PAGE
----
India's Mars Orbiter Mission has reported via Twitter that their second trajectory correction maneuver, a 16-second rocket burn amounting to only 1.577 meters per second, executed successfully today. According to the information in my last post on Mars Orbiter Mission -- which was in February -- the second burn was supposed to have taken place in April.
; I'm not sure what, if anything, it means that it did not happen until June. Perhaps they combined two planned burns because of their small anticipated size? Edit: A commenter has pointed out to me that ISRO announced in April that the course was close enough to the deisred one that they were able to wave off the first planned trajectory correction maneuver. The spacecraft remains on track for a September 24 arrival at Mars.
It's interesting to see the coverage of this burn in India. NDTV makes much of it being a "tricky maneuver." Deep space operations seem so routine, especially little rocket burns like this one; it's easy for observers like me to become complacent, to dismiss events like this one as commonplace. But the NDTV reporter, Pallava Bagla, is right: there's nothing routine about deep-space operations, where the tiniest mistake can lead to the unrecoverable loss of a one-of-a-kind spacecraft. It's even less routine for India, for whom Mars Orbiter Mission is their very first deep-space operation. Every day that this little spacecraft operates is a step farther into space for India than ever before. So they're owed congratulations, and deserve to pat themselves on the back for today's success.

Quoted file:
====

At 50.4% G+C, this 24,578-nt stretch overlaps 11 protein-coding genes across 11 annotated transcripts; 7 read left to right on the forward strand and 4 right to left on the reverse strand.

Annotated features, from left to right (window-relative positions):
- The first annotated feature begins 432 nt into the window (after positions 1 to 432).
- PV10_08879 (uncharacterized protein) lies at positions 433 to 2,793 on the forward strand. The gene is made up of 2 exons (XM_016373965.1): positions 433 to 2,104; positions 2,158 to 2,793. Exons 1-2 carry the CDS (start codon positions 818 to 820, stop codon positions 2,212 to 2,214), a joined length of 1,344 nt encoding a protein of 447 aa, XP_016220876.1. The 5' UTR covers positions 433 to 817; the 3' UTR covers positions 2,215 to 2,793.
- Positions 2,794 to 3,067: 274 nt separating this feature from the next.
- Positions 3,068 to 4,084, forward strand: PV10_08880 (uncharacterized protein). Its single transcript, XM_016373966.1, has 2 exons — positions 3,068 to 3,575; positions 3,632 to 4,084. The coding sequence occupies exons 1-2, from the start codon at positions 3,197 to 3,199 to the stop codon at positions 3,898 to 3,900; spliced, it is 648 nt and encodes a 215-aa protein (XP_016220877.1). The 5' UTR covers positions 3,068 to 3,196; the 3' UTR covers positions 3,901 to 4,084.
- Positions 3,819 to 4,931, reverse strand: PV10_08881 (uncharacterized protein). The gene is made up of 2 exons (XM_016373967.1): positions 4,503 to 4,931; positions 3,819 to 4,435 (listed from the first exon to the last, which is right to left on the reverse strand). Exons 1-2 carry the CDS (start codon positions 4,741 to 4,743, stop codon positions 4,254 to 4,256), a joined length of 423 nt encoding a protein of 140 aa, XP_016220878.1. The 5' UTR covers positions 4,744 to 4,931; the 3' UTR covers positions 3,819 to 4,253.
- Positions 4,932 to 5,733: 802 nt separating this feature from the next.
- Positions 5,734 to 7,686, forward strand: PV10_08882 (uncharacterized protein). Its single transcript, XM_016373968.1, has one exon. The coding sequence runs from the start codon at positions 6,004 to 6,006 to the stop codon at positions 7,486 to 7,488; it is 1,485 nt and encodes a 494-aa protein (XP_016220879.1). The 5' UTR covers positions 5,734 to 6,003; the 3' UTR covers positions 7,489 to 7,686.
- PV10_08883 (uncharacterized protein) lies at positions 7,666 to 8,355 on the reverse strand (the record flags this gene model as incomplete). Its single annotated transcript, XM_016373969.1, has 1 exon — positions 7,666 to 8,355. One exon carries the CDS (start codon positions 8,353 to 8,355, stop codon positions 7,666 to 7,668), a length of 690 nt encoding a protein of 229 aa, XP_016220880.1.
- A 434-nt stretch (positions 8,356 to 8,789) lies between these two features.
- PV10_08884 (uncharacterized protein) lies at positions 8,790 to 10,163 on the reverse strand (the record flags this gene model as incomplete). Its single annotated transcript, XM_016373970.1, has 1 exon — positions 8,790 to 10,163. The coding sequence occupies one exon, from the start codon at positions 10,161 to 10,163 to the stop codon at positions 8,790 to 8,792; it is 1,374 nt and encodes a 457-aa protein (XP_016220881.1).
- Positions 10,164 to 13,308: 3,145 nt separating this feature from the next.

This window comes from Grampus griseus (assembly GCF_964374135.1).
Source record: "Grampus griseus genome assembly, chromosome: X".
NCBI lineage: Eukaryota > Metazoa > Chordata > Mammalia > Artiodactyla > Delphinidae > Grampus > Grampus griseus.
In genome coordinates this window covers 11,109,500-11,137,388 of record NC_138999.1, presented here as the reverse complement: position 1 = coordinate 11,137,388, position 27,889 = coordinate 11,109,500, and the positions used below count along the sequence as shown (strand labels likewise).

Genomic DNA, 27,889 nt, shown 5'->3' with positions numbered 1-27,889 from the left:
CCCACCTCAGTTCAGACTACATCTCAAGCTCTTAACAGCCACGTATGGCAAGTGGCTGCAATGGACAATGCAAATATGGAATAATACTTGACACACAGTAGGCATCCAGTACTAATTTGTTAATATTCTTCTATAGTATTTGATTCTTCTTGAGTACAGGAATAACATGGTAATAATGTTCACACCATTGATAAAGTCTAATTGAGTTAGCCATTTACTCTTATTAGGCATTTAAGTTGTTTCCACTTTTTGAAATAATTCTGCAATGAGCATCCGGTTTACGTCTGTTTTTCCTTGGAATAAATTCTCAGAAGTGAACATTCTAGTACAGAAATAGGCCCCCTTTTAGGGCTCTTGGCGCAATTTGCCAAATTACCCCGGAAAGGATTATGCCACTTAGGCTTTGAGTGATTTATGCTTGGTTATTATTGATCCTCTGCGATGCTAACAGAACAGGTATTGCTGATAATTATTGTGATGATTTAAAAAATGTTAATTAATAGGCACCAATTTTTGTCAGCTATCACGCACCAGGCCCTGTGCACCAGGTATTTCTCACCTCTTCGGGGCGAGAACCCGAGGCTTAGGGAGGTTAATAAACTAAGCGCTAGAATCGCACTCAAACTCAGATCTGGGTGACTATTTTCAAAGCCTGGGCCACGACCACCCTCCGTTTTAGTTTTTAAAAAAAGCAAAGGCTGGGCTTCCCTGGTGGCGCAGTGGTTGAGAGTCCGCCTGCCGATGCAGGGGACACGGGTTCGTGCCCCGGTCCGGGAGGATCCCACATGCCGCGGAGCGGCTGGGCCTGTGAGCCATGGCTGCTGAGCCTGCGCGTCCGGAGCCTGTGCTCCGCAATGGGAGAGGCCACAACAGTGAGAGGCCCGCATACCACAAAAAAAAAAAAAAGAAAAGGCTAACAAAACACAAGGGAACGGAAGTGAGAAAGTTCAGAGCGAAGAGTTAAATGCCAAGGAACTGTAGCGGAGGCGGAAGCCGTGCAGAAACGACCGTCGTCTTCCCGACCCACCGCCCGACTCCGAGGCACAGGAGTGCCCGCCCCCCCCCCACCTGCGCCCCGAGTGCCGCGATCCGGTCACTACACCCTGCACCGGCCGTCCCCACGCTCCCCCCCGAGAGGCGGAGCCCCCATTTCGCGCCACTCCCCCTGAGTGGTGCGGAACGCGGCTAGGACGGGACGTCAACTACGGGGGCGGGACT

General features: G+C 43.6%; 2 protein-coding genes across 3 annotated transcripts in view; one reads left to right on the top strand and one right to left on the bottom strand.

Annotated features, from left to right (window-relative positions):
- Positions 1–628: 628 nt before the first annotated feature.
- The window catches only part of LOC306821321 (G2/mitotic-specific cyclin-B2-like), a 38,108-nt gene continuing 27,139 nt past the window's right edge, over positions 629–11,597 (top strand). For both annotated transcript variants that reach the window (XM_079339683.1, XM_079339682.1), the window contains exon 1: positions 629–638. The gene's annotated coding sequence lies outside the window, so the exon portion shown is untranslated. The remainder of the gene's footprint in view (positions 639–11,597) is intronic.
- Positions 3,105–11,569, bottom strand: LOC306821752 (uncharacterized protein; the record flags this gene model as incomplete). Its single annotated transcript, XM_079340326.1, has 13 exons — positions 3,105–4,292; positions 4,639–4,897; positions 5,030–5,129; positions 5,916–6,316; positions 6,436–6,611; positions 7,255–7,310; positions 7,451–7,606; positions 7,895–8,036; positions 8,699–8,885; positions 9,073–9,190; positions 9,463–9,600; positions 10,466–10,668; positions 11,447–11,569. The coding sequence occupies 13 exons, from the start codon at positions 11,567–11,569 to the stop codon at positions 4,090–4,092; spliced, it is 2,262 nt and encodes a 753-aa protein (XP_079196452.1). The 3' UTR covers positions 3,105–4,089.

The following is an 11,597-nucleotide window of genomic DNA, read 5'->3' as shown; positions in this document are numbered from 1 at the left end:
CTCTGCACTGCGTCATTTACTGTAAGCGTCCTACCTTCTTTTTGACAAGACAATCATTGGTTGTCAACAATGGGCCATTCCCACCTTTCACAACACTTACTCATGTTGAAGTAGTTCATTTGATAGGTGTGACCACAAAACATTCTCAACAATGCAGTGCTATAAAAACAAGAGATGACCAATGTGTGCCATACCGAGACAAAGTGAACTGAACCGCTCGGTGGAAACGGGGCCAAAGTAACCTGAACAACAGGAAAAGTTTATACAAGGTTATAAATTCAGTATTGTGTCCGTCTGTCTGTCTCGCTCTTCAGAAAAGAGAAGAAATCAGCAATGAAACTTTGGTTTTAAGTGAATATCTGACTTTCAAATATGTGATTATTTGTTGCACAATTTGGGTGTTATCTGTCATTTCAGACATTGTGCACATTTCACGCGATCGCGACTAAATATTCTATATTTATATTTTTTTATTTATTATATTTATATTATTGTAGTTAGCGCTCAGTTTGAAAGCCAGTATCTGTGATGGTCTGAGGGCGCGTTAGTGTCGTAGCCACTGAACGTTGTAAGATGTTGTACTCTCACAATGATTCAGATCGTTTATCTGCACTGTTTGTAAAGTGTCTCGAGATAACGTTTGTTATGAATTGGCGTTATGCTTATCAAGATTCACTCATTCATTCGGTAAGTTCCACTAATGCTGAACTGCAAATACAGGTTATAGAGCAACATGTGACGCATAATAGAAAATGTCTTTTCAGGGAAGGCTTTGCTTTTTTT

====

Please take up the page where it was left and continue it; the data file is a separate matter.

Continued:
There are never any new pictures associated with deep-space rocket burns. There's nothing nearby to shoot a photo of. But thanks to Glen Nagle at the Canberra Deep Space Network, I do have a nice photo for this post: two of the great southern-hemisphere radio dishes, both listening to the Mars-bound spacecraft as it performs its little course adjustment.
Meanwhile, NASA's MAVEN is already getting to work as it cruises toward Mars. The mission reports on their blog that they are busily calibrating and testing science instruments. Yesterday, they posted this "first light" plot for the Imaging Ultraviolet Spectrograph:
MAVEN’s Imaging UltraViolet Spectrograph (IUVS) made calibration observations of Mars on May 21, 2014, four months before Mars Orbit Insertion (September 21). Despite the spacecraft’s relative great distance from Mars (35 million km or ~22 million miles), IUVS detected the planet and obtained a spectrum of Mars’ sunlit disk in the mid-UV range.
Since Mars still appears smaller than a pixel, the spectrum does not yet reveal information about the atmosphere; essentially all spectral features are due to the Sun.
On its own, the graph isn't anything significant; but it promises a productive mission to come for MAVEN at Mars.
Best of luck to both Mars-bound missions for a continued routine cruise!